Earlier this term, I found myself in an ice cream shop late at night, eavesdropping on a group of students working on a data science problem set. Because UC Berkeley students end up in influential roles in companies around the Bay Area and beyond, the odds are that some of them will work in jobs designing and maintaining software that touches millions of lives. And if they do, every day they will make choices just like the ones they were making for that problem set: how to define a variable, whether to drop missing values and more.
These choices can feel small and technical and abstract. They are anything but, as they can be major vectors for bias to creep into algorithms. But they don’t have to be. As my research shows, by making these choices correctly, we can throw out the bathwater only — we can have all the benefits of algorithms without the bias.
Two weeks ago, my colleagues and I published an article showing that a widely used algorithm in the health system was biased against Black patients. This algorithm and others like it affect decisions for hundreds of millions of patients every year. Fixing the algorithm’s bias would more than double the number of Black patients eligible for a program that can help them with their health needs.
The bias has its roots in something that probably felt like a small, technical choice to those who developed the algorithm: The choice of which variable in their dataset to predict.
The algorithm is used to identify patients whose health is at risk of deteriorating — patients we’d like to know about early so we can help catch problems before they get serious. All this sounds clear enough to us humans, but it wouldn’t be clear to an algorithm. Algorithms are mercilessly literal; they don’t understand concepts — they understand only operations on variables.
So to predict a patient’s risk, the algorithm developers decided to have the algorithm predict a patient’s cost.
What made the problem we studied so perverse is that anyone could have made that choice, and many did, including other algorithm developers but also hospitals, insurers and governmental agencies. That’s because cost seems like a good proxy for illness, as illness leads to health care and health care leads to costs. To the data analyst, cost is also attractive because it’s available in nearly all health care datasets. It’s all very logical and very convenient.
The problem is that while cost is a reasonable proxy for health, it’s also a biased one. For many heartbreaking reasons, Black patients end up generating lower costs. Some of these reasons have to do with larger inequalities in our society: it’s hard to get health care even when you’re insured (like the patients we studied) because you need to get to the hospital and take a few hours off work. Other reasons have to do specifically with the color of someone’s skin. A striking recent study from Oakland showed that Black patients randomly assigned to a Black doctor had a far higher uptake of recommended primary care interventions, especially those that involved vaccines.
All this means that an algorithm that predicts costs accurately — and this algorithm did so very accurately, for Black and White patients alike — would automate injustice and racism.
This is bad news. But it’s not the end of our story. After seeing these results, we contacted the algorithm manufacturer. They were surprised, but they were also very motivated to work with us to fix the problem. And while understanding the mechanism of bias — the deep inequalities built into health datasets — was difficult, the solution was trivial: Predict another variable. In our experiments with the manufacturer, simply predicting a less biased proxy for health — the number of chronic conditions that flare up in a given year — reduced bias by 84%.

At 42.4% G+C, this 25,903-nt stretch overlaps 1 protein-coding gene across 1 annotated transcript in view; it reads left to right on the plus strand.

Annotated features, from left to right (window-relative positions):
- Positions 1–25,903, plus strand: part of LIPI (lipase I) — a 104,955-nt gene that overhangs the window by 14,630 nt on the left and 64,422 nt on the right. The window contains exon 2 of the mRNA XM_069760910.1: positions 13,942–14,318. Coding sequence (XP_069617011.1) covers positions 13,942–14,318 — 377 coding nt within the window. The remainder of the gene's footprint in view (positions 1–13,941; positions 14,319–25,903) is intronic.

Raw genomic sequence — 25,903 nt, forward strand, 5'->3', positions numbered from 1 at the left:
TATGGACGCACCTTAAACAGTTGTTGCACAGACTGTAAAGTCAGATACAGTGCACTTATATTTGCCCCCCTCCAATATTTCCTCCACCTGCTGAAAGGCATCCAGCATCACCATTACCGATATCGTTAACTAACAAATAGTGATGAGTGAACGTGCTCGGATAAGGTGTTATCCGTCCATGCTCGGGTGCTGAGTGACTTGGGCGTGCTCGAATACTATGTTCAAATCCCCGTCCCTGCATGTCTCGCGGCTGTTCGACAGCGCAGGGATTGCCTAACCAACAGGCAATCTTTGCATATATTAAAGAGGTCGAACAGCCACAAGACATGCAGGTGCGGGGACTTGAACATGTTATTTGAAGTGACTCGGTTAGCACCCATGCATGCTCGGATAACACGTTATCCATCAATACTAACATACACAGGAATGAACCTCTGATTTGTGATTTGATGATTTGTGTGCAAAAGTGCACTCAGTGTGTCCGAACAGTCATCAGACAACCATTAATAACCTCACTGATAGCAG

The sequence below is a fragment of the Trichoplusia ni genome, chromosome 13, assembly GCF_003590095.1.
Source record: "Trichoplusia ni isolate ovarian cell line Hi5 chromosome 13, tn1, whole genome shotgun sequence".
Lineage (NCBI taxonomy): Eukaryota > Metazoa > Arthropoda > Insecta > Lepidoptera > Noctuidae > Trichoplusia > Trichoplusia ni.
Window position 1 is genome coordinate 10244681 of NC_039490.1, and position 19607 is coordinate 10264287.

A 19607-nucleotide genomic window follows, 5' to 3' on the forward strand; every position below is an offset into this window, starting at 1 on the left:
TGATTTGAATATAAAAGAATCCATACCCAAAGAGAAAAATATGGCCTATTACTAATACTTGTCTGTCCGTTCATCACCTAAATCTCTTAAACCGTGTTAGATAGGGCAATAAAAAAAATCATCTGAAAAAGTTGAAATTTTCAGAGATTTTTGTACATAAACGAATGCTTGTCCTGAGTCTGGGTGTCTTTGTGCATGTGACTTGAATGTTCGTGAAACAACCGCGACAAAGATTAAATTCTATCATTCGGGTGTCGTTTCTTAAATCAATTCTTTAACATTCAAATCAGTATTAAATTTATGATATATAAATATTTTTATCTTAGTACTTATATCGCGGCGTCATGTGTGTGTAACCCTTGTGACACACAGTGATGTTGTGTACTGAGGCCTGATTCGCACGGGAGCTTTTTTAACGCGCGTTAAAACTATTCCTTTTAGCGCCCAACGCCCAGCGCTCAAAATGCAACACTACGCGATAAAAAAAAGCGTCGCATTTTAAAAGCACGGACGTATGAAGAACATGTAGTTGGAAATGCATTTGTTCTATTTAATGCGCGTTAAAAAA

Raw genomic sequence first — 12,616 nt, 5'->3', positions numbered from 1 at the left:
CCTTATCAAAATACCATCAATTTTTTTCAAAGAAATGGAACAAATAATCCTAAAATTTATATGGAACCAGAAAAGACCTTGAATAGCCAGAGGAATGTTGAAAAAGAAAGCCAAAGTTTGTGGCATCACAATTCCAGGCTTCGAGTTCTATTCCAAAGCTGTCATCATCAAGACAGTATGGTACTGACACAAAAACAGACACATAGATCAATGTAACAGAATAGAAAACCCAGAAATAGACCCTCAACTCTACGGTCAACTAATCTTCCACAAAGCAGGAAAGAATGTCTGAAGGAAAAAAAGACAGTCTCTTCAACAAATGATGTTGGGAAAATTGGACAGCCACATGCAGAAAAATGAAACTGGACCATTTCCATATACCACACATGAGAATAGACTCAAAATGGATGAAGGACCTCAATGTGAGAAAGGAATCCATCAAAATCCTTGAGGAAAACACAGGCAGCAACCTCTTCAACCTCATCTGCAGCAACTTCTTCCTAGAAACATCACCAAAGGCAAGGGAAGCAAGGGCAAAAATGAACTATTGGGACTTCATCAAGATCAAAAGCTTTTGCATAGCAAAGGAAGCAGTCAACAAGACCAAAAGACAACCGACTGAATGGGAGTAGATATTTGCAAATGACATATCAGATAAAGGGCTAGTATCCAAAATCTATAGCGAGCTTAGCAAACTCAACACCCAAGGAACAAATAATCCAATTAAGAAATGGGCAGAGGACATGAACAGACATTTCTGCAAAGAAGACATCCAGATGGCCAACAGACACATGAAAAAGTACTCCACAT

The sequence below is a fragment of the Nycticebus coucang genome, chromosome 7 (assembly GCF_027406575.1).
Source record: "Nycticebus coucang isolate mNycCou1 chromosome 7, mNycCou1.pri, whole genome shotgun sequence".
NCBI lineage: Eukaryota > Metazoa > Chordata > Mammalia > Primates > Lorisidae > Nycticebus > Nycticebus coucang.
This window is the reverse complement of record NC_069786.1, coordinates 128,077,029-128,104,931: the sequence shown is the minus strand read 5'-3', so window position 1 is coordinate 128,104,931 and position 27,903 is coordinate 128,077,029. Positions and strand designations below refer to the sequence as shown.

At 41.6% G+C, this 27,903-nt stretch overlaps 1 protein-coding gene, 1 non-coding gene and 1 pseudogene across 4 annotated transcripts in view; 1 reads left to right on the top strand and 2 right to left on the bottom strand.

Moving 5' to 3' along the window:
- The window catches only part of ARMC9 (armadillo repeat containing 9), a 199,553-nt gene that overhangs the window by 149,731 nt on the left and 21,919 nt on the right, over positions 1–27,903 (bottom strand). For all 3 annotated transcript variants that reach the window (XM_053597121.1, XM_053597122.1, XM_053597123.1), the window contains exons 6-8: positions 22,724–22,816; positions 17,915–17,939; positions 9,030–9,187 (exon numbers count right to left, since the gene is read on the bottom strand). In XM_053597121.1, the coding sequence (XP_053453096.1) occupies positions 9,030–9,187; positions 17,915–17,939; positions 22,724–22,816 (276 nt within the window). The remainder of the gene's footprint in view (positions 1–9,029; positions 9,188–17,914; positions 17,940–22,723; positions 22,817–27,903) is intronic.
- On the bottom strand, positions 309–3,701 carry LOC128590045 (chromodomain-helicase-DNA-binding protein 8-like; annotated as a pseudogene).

The process of finding and solving this problem felt a bit like debugging code. But this is a different kind of bug. This one didn’t cause the program to crash — it looked like it was working fine. None of the basic diagnostics would have turned it up because the algorithm was doing exactly what it was supposed to be doing, predicting cost. The problem was deeper, in what we asked the algorithm to do in the first place.
Catching these bugs requires a special kind of skill set: fluency in the language of data and in the language of the field that generates the data. It requires being bilingual.
If you’re a data scientist working on any problem that touches people’s lives — in other words, if you’re a data scientist — you must speak the language of the field you’re studying. Data science is more than knowing how to manipulate the dataset in front of you. It’s about knowing how these data were created, what complex historical and social forces shaped them and how to work around them as you build your algorithms.
If you’re in a field that will be transformed by algorithms over the coming years — in other words, if you’re in a field — you need to speak the language of data. We desperately need algorithms for our society’s most critical challenges: building a medical system that works for everyone, measuring and fighting climate change, creating policies that help people who need help the most. Those of us in medicine, law, economics, environmental science and many other fields must start taking responsibility for building algorithms to solve our own problems. We need to move beyond the simple truth that “algorithms are biased” to understanding the mechanisms that create bias and what to do about them.
The most important lesson I learned from my own research is that algorithms can do miraculous things or they can do great harm; they can be biased or unbiased; they can reinforce inequalities or redress them. Which one depends on a million small, technical choices, and the wonderful and terrifying news is, it’s all up to us.
Ziad Obermeyer is an acting associate professor of health policy and management at the UC Berkeley School of Public Health.